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Managing an Uncertain Start to Spring 2022

by Eric Royer, Instructional Developer

The Omicron variant surging throughout the United States — leading to a dramatic uptick in positive cases, even among fully-vaccinated individuals — has already disrupted planning for the start of new spring semester. There may be instances where some of your students are attending virtually for the first few weeks. Some students may start out in-person and then shift to completing course activities online to avoid falling behind due to a positive test, being exposed, or needing to stay home for other reasons. You may find yourself needing to isolate and teach virtually, whether that’s due to illness or caring for other personal responsibilities.

As the start of the Spring 2022 semester approaches, reflecting on and developing answers to the following questions will help you plan, prepare, and get your courses started, regardless of where you’re teaching and whether you have students participating in-person, on Zoom, or online.

How can you use Canvas as a support to an in-person class? Viewing your Canvas course site as a “classroom hub,” or central location, to organize content and activities helps keep everyone organized and on-track. You can build lessons through modules, post course documents, share files, links, and videos, and engage students through discussions, formative quizzes, and group-based projects. As you prepare for Spring 2022, consider features or elements you can add to your Canvas course when thinking about where and how some students may be participating. Would a welcome video posted to your Home Page help establish rapport with students and allow you to convey your expectations concerning key course policies and processes, all in one place? Can you set up the first few modules in your course to ensure all students have access to course materials and learning activities as intended? Can you think of ways to get students practicing with course tools or skills? Can you shift some of your first course assignments or projects online to avoid creating two versions of learning activities or assessments?

How can you build community among students who might be participating in your course in-person, through Zoom, and/or online? With some students participating in-person and others online, either synchronously through Zoom or asynchronously through Canvas, how can you get students interacting and comfortable working with each other in collaborative spaces when they’re separated? Community is difficult to establish and maintain in any learning modality, and the catch for Spring 2022 is figuring out how to get all students interacting in shared spaces, regardless of where or how they’re participating. Can you set up an introductory discussion board to give all students the ability to participate early, welcome one another, and share personal information and experiences? Can you facilitate an icebreaker activity that gets students working together on a shared resource or assignment? Can you introduce group-based discussions to get students working collaboratively in a virtual format first in preparation for in-person group projects later? If you have just a few students participating through Zoom, could they pose opening discussion questions or serve as mediators in an in-class debate?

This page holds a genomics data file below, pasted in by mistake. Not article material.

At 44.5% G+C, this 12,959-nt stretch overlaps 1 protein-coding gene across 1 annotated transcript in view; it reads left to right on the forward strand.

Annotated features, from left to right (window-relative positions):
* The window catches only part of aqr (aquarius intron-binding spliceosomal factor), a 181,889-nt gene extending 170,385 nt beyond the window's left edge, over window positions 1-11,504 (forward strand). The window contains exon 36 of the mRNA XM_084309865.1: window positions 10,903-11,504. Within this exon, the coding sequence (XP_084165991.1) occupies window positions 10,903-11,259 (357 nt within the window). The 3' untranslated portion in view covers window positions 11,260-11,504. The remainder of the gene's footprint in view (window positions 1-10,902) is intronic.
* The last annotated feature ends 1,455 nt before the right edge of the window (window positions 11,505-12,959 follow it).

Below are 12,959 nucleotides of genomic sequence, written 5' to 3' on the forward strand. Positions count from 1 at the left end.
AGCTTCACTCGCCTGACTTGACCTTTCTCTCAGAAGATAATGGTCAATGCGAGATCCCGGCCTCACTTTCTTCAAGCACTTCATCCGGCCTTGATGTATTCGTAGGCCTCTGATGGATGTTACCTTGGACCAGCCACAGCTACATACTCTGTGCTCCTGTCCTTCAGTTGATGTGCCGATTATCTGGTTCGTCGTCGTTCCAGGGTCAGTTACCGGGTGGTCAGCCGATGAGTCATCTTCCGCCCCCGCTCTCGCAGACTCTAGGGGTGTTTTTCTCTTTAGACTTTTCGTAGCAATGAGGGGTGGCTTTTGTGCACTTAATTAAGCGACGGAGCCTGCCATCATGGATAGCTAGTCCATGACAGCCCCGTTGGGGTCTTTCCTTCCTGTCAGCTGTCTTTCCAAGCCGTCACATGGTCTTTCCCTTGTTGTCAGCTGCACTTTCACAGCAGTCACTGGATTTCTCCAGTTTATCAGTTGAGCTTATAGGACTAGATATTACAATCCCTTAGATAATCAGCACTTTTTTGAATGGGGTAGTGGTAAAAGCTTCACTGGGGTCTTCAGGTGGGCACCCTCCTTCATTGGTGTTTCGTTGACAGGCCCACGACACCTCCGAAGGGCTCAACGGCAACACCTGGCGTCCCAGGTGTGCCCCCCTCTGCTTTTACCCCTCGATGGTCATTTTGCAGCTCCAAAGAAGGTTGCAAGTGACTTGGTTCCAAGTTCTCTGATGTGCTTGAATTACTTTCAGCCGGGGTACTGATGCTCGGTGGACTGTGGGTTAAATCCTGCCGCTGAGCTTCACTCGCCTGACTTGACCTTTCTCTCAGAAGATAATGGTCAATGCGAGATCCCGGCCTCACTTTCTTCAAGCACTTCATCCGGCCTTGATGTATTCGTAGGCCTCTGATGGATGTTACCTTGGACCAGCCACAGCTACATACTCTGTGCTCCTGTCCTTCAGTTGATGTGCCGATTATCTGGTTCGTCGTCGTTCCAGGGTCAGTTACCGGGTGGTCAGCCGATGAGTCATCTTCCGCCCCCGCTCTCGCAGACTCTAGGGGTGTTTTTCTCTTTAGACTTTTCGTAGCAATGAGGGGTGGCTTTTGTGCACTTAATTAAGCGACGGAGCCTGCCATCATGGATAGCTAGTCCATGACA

What’s the best use of “time” with your students in the first few weeks of the semester? Students don’t need us for content; they need us to facilitate a learning environment that draws connections between content and prior experiences, one that sparks curiosity and interest in subject matter material, and one that intentionally engages them with course content, each other, and us as instructors. So instead of starting the new semester thinking you need to prepare two separate lectures, one for students attending in-person and another for students attending online, focus on what’s important for students to do to demonstrate and act on their learning in the time you have together. You could create recorded videos posted to your Canvas course site and then have students act on that information in an in-class debate or an online discussion board for those attending virtually. Getting students to act on information, both individually and collaboratively, fosters deeper, more meaningful learning experiences, which can be a wise use of the time we have with them. My colleague Sandy Gambill’s Model for Pandemic Era Course Design is a useful way of visualizing the design of a course that creates meaningful learning experiences for students participating in different learning spaces. Please contact the Reinert Center to schedule a consultation to talk further about your teaching plans or needs for Spring 2022.

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